Of course we have done this test on a LAN where the fact that the TIFF is uncompressed (hence larger) is secondary with respect to the speed of compression/decompression with respect to PNG. If the WMS is remote and/or bandwidth is very limited then the results may vary a lot.

We’ve also posted here the full config files from which we’ve extracted the above examples. Notice that if you are using JNDI as the provider the configuration file will still need to be named geowebcache-diskquota.xml, the one attached to the mail is called geowebcache-diskquota-jndi.xml only to avoid conflicts with the other configuration sample.

This work has been already committed to GeoWebCache master branch on github and will be part of the next 1.4 release.

If you are willing to act as a beta tester for this new feature you can download nightly build of the 1.4.x series on this website.

There is still plenty of improvements that could be made on GeoWebCache, such as experimenting with database tile storage, combining existing tile layers into virtual group layers whose tiles are built on the fly, and so on. If you are interested in these topic just let us know.

The GeoSolutions team,
 
  • Anonymous

    I receive the following error after to have set my environment as you perfectly explained.
    Can you please help me?
    Mauro Bagazzi – Cagliari – Italy

    2013-01-04 12:30:47,919 ERROR [context.ContextLoader] – Context initialization failed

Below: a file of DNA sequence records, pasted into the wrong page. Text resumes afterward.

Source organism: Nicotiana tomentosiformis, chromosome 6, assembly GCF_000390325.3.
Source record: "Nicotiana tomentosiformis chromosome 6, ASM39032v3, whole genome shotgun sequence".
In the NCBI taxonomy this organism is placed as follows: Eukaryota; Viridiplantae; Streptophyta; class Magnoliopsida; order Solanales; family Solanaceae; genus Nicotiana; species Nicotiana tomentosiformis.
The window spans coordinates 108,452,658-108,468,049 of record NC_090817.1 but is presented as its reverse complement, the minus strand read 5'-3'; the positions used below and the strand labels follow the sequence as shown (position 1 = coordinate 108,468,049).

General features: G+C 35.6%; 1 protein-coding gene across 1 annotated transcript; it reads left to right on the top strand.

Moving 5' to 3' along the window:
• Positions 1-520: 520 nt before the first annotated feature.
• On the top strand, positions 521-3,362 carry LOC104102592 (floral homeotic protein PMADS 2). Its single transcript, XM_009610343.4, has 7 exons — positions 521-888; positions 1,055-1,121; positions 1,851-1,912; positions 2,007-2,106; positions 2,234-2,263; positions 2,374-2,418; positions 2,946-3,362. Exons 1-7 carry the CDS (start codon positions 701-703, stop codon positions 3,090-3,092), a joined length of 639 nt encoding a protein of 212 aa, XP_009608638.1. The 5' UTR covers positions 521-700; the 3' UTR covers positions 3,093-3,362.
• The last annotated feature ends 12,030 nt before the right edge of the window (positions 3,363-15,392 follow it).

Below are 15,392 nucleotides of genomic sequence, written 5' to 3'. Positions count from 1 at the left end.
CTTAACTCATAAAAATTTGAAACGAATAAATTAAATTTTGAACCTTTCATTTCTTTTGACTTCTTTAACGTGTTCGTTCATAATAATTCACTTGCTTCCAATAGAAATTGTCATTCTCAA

org.springframework.beans.factory.BeanCreationException: Error creating bean with name ‘gwcFacade’ defined in URL [jar:file:/C:/opt/tomcat6026ppr/webapps/geoserverppr/WEB-INF/lib/gwc-2.2.2.jar!/applicationContext.xml]: Cannot resolve reference to bean ‘gwcTLDispatcher’ while setting constructor argument; nested exception is org.springframework.beans.factory.BeanCreationException: Error creating bean with name ‘gwcTLDispatcher’ defined in URL [jar:file:/C:/opt/tomcat6026ppr/webapps/geoserverppr/WEB-INF/lib/gwc-2.2.2.jar!/geowebcache-core-context.xml]: Instantiation of bean failed; nested exception is org.springframework.beans.BeanInstantiationException: Could not instantiate bean class [org.geowebcache.layer.TileLayerDispatcher]: Constructor threw exception; nested exception is com.thoughtworks.xstream.converters.ConversionException: lockProvider : lockProvider : lockProvider : lockProvider
    —- Debugging information —-
    message : lockProvider : lockProvider
    cause-exception : com.thoughtworks.xstream.mapper.CannotResolveClassException
    cause-message : lockProvider : lockProvider
    class : org.geowebcache.config.GeoWebCacheConfiguration
    required-type : org.geowebcache.config.GeoWebCacheConfiguration
    ——————————-
    at org.springframework.beans.factory.support.BeanDefinitionValueResolver.resolveReference(BeanDefinitionValueResolver.java:328)

  • You are using a old version of GWC, to leverage these new features a nightly build of the unstable series needs to be used instead.
    You can grab it from here:
    http://gridlock.opengeo.org/geowebcache/master/

  • Anonymous

    Hello Andrea,
    I downloaded and installed the latest version as you suggested me.
    I configured a cluster with two geowebcache – on different servers – sharing a directory on a samba server.
    Everything works perfectly.
    Many thanks

    Mauro Bagazzi

  • gjr

    Hi,

    I’ve also tried the nightly build with two instances sharing the same folder and both generated and access the tiles perfectly with the jdbc disk quota store. It’s a great improvement.

    By the way, do you know when the new version, 1.4 of geowebcache is expected to be a stable release?

    Thanks a lot.
    Gonçalo